Three Dos and Don’ts of Transformative Teacher LeadershipNovember 7, 2012 | José Vilson
When I began my tenure as math coach for my middle school, I came into the position thinking I could bring something fresh to this idea of support. Four years in, I'm learning that every instructional coach forms a set of relationships and dynamics with colleagues in his or her respective department. Every teacher leader struggles between winning everyone over and positioning him- or herself as a true liaison for administrators and teachers.
With that said, here are three do's and three don'ts for transformative teacher leadership. You'll note that all of these ideas prompt us to find balance, the most important part of transforming any environment.
Do: Learn How to Speak to All Professionals Involved
When the principal calls us into the office to become a "teacher leader" (a loose term in and of itself), it means we've now crossed a proverbial bridge. One of the caveats for doing so is that we have to learn the art of speaking to both administrators and teachers with a certain amount of care, focus and professionalism. For the most part, teacher leaders have to leave behind some of the ways we communicate with fellow colleagues, and focus instead on overarching themes and visions for the school. At first, it might sound like you've somehow "sold out" or given in, but really it just means you've learned how to make your points so that all parties must listen.
Don't: Hang Out Too Long in the Teachers' Lounge (If at All)
Let's be honest: the teachers' lounge is a sacred space in a school where teachers and other staff vent their frustrations about what happens in and around the school. While we teachers need a space like that for our mental health, it can also weigh people down. For a teacher leader, especially one who needs to help transform, the teachers' lounge can often hold such a leader back, especially if he or she listens too often to the gossip and complaints. Plus, it's easy to get pulled into the chatter, which could spell disaster for teacher-administrator relationships if the teacher leader is part of that.
Do: Stay In Contact with Students
In order to do the best job possible, we need to have some contact with our main constituents: our students. Without students, what we do as teachers has little relevance. We can't just focus on the materials in front of us and think we do the best job possible for the school. If you can negotiate teaching or co-teaching a class for eight to ten periods a week, that gives you insight into the students and buy-in with your teaching colleagues.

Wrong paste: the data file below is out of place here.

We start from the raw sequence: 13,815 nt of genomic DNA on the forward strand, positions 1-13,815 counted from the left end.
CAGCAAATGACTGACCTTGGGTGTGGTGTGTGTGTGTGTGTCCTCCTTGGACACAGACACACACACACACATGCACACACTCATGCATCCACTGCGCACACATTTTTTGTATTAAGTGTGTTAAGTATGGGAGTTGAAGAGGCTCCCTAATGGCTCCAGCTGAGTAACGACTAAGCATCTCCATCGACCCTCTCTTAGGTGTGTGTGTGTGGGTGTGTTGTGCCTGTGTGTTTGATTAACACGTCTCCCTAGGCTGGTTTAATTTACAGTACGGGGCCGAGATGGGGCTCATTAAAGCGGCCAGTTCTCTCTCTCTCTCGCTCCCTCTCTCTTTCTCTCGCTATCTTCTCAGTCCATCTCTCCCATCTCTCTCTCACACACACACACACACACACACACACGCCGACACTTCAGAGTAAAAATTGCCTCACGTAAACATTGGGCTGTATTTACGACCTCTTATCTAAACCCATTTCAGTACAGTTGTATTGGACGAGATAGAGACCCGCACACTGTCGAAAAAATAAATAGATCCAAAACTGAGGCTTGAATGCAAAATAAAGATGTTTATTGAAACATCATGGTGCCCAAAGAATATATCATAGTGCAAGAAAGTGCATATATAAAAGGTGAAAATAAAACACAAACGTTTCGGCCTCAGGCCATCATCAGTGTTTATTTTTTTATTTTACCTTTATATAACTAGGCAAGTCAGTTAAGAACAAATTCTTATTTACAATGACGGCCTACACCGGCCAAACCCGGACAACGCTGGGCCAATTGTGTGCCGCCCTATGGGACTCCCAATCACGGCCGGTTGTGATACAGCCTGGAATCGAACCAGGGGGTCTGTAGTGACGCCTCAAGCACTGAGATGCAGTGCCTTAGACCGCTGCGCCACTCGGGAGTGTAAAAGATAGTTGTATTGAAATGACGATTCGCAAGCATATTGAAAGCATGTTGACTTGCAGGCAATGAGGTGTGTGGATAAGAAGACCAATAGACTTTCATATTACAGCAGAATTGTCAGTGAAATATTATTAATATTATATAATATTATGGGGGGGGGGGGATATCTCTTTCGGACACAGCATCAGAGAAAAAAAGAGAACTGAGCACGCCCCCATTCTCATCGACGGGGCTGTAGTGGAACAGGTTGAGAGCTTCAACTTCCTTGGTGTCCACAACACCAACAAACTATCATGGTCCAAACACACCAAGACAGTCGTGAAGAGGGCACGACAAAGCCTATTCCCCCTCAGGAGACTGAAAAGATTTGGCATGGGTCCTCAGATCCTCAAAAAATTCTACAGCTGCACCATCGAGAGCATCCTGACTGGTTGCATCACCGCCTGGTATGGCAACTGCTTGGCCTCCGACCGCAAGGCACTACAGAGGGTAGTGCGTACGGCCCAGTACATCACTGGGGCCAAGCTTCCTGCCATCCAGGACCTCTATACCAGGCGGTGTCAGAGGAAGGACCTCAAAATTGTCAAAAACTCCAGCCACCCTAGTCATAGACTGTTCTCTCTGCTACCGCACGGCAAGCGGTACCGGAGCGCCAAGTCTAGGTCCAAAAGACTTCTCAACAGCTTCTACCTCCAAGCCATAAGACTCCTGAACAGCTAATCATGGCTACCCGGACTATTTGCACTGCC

Don't: Isolate Yourself from the Rest of the School
After a while, we may get huge tasks that occupy large amounts of our time, but the worst thing we can do as teacher leaders is to disconnect ourselves from the rest of the school community. When we get certain rooms or spaces all to ourselves, this tempts us to work on our own so that we can get our task done in complete silence. Yet it also allows us to hide from the rest of the school. We ought to stay connected to the rest of the school, understanding the school culture and, ultimately, as many students as possible within our realms.
Do: Teach Others How to Lead
Everyone has expertise in some way, shape or form. Some teachers have great organizing skills (who doesn't need this?!). Others understand how to put together curriculum materials. Still others have mastered building great teacher-student relationships. Rather than focus on deficiencies, we can play to our colleagues' strengths and ask them to lead a meeting or workshop on that specific talent. Also, we as teacher leaders can sit there and acquire the skill from that person and make it part of our arsenal. I haven't met a teacher yet who didn’t share 85% of his or her secrets, especially if it's to the benefit of the school.
Don’t: Push Others Too Hard Toward Leadership
Some of us readily take on leadership positions. Others, however, feel strange taking on too much all at once. While we can prod and push, we may not want to work our colleagues too hard, as they might jump ship altogether. We don't know the reasons why they refuse to cross certain boundaries and, as teacher leaders, we have to learn how to step back and see their efforts for what they are worth. It doesn't make them any more or less valuable or important than us in the grand scheme of things. It just means they may not be ready at that particular moment.
What's more, schools nowadays look for people who know how to provide sustainability within their organizations, creating leadership in an iterative process. In the same way that I've advocated for students to not depend on teachers for answers, teacher leaders need to help colleagues see themselves as empowered and self-sufficient, ready to seek professional development and best practices from within their own ranks.
Ultimately, transformative teacher leadership means elevating your colleagues along with yourself. We won't win 100% of the time, but as long as we keep students in the forefront of our minds, then we do a great service in helping others find their inner leader.